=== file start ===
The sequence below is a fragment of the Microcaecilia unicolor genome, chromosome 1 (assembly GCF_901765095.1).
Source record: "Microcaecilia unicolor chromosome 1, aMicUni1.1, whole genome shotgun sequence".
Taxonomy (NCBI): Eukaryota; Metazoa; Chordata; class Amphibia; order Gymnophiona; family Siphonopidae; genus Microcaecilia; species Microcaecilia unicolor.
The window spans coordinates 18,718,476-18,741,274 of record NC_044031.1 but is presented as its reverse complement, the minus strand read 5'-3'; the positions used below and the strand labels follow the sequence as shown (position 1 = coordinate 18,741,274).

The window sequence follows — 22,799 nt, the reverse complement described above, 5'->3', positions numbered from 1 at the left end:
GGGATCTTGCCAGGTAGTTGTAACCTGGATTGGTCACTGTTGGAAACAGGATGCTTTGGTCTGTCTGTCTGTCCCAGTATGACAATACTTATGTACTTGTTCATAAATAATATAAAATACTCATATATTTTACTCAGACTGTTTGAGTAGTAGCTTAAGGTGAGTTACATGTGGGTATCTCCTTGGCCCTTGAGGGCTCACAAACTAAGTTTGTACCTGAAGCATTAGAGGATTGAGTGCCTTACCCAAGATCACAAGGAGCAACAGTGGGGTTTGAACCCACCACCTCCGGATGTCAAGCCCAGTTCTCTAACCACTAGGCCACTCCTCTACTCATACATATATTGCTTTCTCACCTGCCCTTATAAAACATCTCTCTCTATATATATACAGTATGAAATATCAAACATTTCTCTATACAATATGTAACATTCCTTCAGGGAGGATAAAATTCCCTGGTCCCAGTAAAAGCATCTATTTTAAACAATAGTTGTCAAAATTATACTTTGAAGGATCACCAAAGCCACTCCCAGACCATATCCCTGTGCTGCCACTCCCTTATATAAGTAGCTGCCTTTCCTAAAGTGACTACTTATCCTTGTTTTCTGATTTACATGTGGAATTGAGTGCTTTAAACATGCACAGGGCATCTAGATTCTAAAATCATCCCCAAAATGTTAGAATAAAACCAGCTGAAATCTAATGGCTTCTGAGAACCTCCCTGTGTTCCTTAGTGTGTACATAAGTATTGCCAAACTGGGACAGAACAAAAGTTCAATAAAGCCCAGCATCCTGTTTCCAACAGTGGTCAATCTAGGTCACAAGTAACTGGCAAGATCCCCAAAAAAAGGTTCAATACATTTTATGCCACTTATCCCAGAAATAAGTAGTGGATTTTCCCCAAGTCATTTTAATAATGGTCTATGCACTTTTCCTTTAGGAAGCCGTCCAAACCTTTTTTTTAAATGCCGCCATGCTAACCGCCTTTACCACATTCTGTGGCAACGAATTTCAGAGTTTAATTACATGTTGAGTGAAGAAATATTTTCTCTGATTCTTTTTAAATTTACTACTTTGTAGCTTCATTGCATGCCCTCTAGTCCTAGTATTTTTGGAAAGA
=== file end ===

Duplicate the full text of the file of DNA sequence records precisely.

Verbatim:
The sequence below is a fragment of the Microcaecilia unicolor genome, chromosome 1 (assembly GCF_901765095.1).
Source record: "Microcaecilia unicolor chromosome 1, aMicUni1.1, whole genome shotgun sequence".
Taxonomy (NCBI): Eukaryota; Metazoa; Chordata; class Amphibia; order Gymnophiona; family Siphonopidae; genus Microcaecilia; species Microcaecilia unicolor.
The window spans coordinates 18,718,476-18,741,274 of record NC_044031.1 but is presented as its reverse complement, the minus strand read 5'-3'; the positions used below and the strand labels follow the sequence as shown (position 1 = coordinate 18,741,274).

The window sequence follows — 22,799 nt, the reverse complement described above, 5'->3', positions numbered from 1 at the left end:
GGGATCTTGCCAGGTAGTTGTAACCTGGATTGGTCACTGTTGGAAACAGGATGCTTTGGTCTGTCTGTCTGTCCCAGTATGACAATACTTATGTACTTGTTCATAAATAATATAAAATACTCATATATTTTACTCAGACTGTTTGAGTAGTAGCTTAAGGTGAGTTACATGTGGGTATCTCCTTGGCCCTTGAGGGCTCACAAACTAAGTTTGTACCTGAAGCATTAGAGGATTGAGTGCCTTACCCAAGATCACAAGGAGCAACAGTGGGGTTTGAACCCACCACCTCCGGATGTCAAGCCCAGTTCTCTAACCACTAGGCCACTCCTCTACTCATACATATATTGCTTTCTCACCTGCCCTTATAAAACATCTCTCTCTATATATATACAGTATGAAATATCAAACATTTCTCTATACAATATGTAACATTCCTTCAGGGAGGATAAAATTCCCTGGTCCCAGTAAAAGCATCTATTTTAAACAATAGTTGTCAAAATTATACTTTGAAGGATCACCAAAGCCACTCCCAGACCATATCCCTGTGCTGCCACTCCCTTATATAAGTAGCTGCCTTTCCTAAAGTGACTACTTATCCTTGTTTTCTGATTTACATGTGGAATTGAGTGCTTTAAACATGCACAGGGCATCTAGATTCTAAAATCATCCCCAAAATGTTAGAATAAAACCAGCTGAAATCTAATGGCTTCTGAGAACCTCCCTGTGTTCCTTAGTGTGTACATAAGTATTGCCAAACTGGGACAGAACAAAAGTTCAATAAAGCCCAGCATCCTGTTTCCAACAGTGGTCAATCTAGGTCACAAGTAACTGGCAAGATCCCCAAAAAAAGGTTCAATACATTTTATGCCACTTATCCCAGAAATAAGTAGTGGATTTTCCCCAAGTCATTTTAATAATGGTCTATGCACTTTTCCTTTAGGAAGCCGTCCAAACCTTTTTTTTAAATGCCGCCATGCTAACCGCCTTTACCACATTCTGTGGCAACGAATTTCAGAGTTTAATTACATGTTGAGTGAAGAAATATTTTCTCTGATTCTTTTTAAATTTACTACTTTGTAGCTTCATTGCATGCCCTCTAGTCCTAGTATTTTTGGAAAGA